Washington Park and Zoo Railway

4033 SW Canyon Rd., Portland, OR

Description


Save the Washington Park and Zoo Railway

https://www.change.org/p/save-the-washington-park-and-zoo-railway


The Washington Park & Zoo Railway is a 2 ft 6 in (762 mm) narrow gauge recreational railroad with rolling stock built to 5/8 scale. The park's Zooliner, built in 1958, is a replica of General Motors' Aerotrain. The railroad opened in three stages in 1958, 1959 and 1960, and provided transportation between the Oregon Zoo, Hoyt Arboretum, International Rose Test Garden, and the World Forestry Center. The extended line was about 2 miles (3.2 km) long. The service is currently operating on a 1-mile (1.6 km) loop within the zoo grounds. The railway carries about 350,000 passengers per year.


The railroad is operational year-round except in January and part of February, when it is closed for required maintenance. Special events occur during the winter holidays. As of 2018, the price of a ticket was $4.00 for the short 6 minute internal loop, but zoo admission was also required.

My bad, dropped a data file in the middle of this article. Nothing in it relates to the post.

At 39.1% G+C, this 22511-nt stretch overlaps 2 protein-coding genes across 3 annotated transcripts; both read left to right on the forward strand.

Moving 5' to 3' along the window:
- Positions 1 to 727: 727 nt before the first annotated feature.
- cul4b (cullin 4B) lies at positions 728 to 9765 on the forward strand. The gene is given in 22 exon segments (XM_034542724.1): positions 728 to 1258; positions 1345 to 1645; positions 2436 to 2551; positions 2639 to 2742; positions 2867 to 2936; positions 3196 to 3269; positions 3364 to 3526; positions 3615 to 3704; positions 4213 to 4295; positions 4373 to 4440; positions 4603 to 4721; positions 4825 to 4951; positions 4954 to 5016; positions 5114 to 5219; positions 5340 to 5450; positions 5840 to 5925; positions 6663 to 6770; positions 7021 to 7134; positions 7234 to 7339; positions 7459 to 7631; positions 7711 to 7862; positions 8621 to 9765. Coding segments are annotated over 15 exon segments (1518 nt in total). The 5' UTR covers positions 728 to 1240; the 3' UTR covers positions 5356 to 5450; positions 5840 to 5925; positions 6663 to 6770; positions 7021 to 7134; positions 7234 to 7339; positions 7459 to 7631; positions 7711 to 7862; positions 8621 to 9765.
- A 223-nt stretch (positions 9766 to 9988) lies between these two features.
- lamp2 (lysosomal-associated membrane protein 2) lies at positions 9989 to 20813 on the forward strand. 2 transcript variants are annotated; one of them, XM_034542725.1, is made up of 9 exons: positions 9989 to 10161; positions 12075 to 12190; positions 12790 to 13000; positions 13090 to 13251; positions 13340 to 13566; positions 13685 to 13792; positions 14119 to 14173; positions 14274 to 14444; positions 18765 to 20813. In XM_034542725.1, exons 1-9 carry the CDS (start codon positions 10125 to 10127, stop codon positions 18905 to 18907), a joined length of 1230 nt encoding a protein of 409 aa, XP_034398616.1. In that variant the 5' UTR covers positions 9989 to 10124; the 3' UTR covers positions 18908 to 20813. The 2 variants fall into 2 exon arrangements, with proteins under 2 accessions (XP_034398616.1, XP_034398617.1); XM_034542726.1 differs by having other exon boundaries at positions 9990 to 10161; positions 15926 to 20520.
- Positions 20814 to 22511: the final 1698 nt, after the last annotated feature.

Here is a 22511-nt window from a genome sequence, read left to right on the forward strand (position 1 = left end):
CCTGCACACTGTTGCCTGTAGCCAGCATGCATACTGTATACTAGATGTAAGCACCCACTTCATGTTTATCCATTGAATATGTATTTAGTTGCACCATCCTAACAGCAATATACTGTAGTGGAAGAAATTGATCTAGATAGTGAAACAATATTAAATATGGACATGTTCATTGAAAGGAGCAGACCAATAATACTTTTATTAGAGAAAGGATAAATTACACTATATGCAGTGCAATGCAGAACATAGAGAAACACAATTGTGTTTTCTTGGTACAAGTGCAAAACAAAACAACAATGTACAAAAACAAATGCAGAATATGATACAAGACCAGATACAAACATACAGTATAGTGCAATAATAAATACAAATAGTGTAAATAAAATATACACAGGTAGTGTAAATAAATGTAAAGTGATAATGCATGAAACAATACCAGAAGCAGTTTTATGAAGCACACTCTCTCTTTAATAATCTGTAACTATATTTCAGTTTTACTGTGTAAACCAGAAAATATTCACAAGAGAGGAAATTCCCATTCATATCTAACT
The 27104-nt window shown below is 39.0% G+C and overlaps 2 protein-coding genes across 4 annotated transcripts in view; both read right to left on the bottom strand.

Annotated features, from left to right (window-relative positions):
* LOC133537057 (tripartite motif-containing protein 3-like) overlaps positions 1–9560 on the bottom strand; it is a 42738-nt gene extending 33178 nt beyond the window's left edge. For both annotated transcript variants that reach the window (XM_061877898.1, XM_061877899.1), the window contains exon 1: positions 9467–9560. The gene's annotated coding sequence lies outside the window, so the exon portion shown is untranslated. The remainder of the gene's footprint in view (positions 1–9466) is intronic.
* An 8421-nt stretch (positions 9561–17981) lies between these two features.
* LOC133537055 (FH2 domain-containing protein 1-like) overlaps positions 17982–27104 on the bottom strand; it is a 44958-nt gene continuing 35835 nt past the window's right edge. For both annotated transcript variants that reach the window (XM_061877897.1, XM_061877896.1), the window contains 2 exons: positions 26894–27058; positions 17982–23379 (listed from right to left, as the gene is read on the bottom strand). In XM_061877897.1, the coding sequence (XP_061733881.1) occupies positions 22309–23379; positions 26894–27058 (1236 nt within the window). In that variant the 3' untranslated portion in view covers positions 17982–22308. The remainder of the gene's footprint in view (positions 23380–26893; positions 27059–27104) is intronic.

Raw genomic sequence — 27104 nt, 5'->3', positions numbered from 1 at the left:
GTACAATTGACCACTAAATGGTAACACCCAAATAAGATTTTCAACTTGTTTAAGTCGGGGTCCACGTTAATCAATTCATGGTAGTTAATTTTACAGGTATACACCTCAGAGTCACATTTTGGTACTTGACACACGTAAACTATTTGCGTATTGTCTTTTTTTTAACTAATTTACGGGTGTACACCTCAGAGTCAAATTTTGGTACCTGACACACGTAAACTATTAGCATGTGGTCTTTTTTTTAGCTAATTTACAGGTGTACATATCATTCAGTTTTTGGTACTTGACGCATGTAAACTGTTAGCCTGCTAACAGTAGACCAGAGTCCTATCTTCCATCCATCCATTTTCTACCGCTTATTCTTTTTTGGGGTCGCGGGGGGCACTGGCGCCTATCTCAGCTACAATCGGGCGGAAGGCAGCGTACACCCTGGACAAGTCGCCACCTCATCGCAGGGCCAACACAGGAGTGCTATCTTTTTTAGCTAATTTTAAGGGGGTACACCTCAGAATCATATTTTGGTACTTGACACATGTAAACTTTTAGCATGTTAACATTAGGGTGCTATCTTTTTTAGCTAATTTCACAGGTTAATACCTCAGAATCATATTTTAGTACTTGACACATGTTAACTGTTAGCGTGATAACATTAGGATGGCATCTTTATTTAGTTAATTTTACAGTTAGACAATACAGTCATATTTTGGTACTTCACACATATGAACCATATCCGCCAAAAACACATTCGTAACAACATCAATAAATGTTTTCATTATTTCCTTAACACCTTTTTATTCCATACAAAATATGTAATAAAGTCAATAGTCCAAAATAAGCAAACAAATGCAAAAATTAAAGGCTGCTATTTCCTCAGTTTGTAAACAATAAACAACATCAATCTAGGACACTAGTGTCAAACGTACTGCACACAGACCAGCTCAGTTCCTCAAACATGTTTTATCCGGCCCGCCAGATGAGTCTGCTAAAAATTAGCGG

Zoo officials announced in September 2013 that the line would be closed for about one year for construction, with the last day of service scheduled to be September 22. The temporary closure was necessitated by the construction of the zoo's new Elephant Lands exhibit, which will also include remodeling of other parts of the zoo grounds. The short-loop route through the southwest part of the zoo grounds was scheduled to be removed permanently, and during the one-year suspension of service a new section of track was to be laid to create a replacement for the short loop. Train operations returned running on the new Zoo Loop line only as of November 22, 2014.


In May of 2018 an online petition was created in opposition to the Washington Park Master Plan's endorsement to remove the "long route", which runs from the Oregon Zoo to the International Test Rose Garden. The master plan primarily called for the removal of all tracks so that it could be replaced by a paved twelve foot (12') wide path. As of September 2018, over 16,000 people have signed the online petition in support of keeping and repairing the, "long route".

 

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